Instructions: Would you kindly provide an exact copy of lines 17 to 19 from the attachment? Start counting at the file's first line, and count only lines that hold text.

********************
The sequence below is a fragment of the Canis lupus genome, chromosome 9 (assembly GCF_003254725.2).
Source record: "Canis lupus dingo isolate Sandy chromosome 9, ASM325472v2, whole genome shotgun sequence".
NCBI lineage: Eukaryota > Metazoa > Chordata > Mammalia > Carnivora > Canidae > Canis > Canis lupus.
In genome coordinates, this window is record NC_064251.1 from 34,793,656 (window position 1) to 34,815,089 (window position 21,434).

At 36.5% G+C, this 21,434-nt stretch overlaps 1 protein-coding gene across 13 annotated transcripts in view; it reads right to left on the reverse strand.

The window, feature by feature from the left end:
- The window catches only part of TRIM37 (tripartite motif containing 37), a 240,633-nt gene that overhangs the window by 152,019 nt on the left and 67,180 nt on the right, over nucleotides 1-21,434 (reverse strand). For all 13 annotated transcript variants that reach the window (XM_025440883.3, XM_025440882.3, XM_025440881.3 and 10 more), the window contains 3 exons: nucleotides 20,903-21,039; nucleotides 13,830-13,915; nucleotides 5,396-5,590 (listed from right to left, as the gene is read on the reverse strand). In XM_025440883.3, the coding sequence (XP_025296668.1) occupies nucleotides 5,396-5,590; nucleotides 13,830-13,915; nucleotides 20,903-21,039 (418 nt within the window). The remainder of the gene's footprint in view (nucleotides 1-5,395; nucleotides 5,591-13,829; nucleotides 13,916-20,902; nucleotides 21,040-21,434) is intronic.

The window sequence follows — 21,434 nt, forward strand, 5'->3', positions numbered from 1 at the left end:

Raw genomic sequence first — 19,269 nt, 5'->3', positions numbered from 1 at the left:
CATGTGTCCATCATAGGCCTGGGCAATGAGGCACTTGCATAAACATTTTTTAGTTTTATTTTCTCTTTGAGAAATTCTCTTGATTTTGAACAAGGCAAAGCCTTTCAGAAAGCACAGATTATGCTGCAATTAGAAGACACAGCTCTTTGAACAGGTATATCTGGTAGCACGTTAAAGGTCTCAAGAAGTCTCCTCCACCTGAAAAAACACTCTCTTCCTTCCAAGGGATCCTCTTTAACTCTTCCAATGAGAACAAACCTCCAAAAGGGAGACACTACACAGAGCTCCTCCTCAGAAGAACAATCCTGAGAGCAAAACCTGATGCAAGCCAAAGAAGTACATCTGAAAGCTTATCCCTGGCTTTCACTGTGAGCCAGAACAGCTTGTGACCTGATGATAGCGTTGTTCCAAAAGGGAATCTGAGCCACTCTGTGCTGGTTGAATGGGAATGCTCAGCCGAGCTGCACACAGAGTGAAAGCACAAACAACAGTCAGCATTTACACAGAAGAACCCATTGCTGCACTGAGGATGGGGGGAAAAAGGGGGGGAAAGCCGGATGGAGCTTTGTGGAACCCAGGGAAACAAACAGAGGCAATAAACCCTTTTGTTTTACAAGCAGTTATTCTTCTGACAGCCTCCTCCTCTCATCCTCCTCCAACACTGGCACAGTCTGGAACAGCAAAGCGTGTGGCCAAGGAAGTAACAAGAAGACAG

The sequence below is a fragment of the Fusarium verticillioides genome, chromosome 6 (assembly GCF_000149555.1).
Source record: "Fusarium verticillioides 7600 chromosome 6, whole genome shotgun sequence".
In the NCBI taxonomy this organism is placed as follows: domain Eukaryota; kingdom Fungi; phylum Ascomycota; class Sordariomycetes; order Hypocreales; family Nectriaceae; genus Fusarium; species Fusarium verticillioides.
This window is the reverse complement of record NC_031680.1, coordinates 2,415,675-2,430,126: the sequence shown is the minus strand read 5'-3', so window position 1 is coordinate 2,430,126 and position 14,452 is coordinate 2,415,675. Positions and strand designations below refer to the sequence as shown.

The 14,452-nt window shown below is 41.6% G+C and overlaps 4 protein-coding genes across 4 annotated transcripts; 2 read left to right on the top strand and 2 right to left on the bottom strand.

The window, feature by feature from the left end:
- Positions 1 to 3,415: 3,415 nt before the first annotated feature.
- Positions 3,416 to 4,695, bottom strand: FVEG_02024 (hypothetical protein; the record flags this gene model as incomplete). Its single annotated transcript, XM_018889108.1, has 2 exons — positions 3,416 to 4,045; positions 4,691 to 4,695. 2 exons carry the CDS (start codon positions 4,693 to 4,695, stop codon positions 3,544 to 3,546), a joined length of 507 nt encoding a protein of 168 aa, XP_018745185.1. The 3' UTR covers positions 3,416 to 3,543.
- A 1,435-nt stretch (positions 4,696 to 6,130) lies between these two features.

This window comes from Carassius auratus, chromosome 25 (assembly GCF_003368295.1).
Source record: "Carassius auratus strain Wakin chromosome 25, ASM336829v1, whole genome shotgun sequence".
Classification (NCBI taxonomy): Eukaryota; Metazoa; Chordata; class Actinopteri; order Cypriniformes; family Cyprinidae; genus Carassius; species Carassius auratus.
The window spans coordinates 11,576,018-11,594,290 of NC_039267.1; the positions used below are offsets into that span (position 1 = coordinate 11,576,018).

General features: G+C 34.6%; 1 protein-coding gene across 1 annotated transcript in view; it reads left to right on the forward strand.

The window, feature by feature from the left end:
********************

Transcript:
- Positions 1 to 3,415: 3,415 nt before the first annotated feature.
- Positions 3,416 to 4,695, bottom strand: FVEG_02024 (hypothetical protein; the record flags this gene model as incomplete). Its single annotated transcript, XM_018889108.1, has 2 exons — positions 3,416 to 4,045; positions 4,691 to 4,695. 2 exons carry the CDS (start codon positions 4,693 to 4,695, stop codon positions 3,544 to 3,546), a joined length of 507 nt encoding a protein of 168 aa, XP_018745185.1. The 3' UTR covers positions 3,416 to 3,543.
- A 1,435-nt stretch (positions 4,696 to 6,130) lies between these two features.